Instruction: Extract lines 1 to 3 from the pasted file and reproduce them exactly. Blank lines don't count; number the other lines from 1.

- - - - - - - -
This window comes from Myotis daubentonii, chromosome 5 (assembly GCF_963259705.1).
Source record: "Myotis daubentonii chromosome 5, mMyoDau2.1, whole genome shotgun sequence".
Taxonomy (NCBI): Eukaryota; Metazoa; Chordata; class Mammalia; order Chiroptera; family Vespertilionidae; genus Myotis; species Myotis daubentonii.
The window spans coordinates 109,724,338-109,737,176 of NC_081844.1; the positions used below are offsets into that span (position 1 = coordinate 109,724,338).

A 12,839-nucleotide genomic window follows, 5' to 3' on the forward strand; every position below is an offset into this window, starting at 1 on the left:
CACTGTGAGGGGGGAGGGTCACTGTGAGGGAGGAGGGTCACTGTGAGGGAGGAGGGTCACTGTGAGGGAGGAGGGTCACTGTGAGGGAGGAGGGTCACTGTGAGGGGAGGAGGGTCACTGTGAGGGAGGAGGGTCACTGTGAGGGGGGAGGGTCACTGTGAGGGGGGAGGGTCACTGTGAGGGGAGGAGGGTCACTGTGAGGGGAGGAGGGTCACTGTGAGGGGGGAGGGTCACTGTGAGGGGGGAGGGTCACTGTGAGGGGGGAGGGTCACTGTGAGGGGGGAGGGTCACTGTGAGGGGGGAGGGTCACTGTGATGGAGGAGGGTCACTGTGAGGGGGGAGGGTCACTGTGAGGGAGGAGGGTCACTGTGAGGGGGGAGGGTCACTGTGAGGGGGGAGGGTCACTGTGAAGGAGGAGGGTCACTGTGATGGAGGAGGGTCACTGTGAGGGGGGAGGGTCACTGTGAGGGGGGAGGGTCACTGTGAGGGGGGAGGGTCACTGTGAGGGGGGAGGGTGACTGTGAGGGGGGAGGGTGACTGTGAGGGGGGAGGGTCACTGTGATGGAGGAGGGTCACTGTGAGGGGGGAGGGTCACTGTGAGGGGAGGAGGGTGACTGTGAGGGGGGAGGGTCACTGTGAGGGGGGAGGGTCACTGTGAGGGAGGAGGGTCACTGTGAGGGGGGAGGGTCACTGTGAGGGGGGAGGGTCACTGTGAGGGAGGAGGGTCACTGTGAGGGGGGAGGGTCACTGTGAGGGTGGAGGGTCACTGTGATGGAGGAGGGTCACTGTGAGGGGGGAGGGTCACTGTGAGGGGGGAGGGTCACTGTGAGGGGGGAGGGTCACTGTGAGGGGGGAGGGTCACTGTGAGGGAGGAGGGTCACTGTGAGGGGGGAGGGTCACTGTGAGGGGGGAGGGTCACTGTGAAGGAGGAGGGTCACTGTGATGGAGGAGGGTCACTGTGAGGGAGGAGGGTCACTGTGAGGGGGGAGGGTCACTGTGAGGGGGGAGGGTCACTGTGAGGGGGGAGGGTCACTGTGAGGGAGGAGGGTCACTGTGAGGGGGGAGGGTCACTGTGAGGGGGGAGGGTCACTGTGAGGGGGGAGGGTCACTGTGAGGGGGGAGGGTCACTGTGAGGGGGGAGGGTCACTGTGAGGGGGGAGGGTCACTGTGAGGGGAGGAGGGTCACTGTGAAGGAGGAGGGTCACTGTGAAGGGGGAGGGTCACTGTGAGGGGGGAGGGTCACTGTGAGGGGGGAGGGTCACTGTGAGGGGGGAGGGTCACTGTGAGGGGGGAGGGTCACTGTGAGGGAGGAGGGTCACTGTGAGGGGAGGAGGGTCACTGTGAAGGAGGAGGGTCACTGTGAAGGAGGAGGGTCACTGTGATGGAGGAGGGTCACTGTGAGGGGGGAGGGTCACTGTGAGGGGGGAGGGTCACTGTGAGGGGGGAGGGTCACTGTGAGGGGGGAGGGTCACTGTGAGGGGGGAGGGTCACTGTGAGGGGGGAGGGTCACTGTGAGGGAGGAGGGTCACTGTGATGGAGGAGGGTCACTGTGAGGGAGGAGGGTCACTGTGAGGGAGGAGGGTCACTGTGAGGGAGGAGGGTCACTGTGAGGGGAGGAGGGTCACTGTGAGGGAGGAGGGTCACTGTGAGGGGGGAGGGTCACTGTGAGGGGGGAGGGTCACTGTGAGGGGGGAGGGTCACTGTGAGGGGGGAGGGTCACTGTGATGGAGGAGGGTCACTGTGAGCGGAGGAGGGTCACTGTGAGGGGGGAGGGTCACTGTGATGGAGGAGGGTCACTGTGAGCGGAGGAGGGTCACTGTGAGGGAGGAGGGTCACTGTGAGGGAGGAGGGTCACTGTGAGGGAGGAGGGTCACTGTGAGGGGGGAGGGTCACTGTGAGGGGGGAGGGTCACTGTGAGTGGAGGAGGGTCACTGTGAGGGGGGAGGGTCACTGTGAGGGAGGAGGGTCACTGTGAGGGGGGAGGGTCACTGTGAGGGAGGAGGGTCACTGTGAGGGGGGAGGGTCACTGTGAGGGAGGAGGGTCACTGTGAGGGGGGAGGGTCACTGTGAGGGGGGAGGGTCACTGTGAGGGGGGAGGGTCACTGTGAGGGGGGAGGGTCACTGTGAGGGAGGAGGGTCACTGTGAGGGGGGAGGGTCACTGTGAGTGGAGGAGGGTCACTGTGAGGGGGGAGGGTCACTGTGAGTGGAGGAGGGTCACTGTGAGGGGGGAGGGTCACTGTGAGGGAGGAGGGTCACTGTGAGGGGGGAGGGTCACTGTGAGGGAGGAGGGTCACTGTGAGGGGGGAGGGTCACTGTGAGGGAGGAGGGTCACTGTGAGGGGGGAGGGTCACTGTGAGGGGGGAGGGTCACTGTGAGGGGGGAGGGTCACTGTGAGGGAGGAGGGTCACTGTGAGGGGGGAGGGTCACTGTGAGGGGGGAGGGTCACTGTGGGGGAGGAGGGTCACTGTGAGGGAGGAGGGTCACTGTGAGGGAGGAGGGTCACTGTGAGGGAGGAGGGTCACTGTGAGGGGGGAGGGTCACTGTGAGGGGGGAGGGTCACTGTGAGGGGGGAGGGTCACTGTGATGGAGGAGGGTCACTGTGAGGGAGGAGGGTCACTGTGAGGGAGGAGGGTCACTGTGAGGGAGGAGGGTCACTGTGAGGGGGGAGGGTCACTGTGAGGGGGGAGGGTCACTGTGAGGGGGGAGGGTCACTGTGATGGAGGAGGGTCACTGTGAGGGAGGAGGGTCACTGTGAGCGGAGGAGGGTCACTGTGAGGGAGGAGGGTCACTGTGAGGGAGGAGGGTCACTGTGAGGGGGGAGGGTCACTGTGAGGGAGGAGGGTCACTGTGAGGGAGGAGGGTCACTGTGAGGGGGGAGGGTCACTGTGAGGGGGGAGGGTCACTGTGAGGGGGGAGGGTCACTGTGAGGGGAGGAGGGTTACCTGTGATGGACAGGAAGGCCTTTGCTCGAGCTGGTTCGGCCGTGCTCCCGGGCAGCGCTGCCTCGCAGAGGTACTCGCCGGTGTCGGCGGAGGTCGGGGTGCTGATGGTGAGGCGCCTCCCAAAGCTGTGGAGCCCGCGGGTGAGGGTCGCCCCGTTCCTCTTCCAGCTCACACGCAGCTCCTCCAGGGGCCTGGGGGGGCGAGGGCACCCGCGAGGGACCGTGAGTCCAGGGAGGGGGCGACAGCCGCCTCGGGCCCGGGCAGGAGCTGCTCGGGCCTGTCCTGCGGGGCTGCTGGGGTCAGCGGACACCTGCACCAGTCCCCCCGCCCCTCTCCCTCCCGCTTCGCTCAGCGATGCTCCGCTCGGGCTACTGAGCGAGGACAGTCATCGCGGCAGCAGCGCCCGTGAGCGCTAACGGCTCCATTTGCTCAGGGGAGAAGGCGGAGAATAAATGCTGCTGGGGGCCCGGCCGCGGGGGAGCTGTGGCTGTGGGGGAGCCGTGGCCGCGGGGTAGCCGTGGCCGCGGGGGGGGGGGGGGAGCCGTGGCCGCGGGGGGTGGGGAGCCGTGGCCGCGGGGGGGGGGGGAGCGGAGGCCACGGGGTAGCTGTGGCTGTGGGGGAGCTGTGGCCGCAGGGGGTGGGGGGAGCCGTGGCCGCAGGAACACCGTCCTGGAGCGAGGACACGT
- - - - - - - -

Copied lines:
This window comes from Myotis daubentonii, chromosome 5 (assembly GCF_963259705.1).
Source record: "Myotis daubentonii chromosome 5, mMyoDau2.1, whole genome shotgun sequence".
Taxonomy (NCBI): Eukaryota; Metazoa; Chordata; class Mammalia; order Chiroptera; family Vespertilionidae; genus Myotis; species Myotis daubentonii.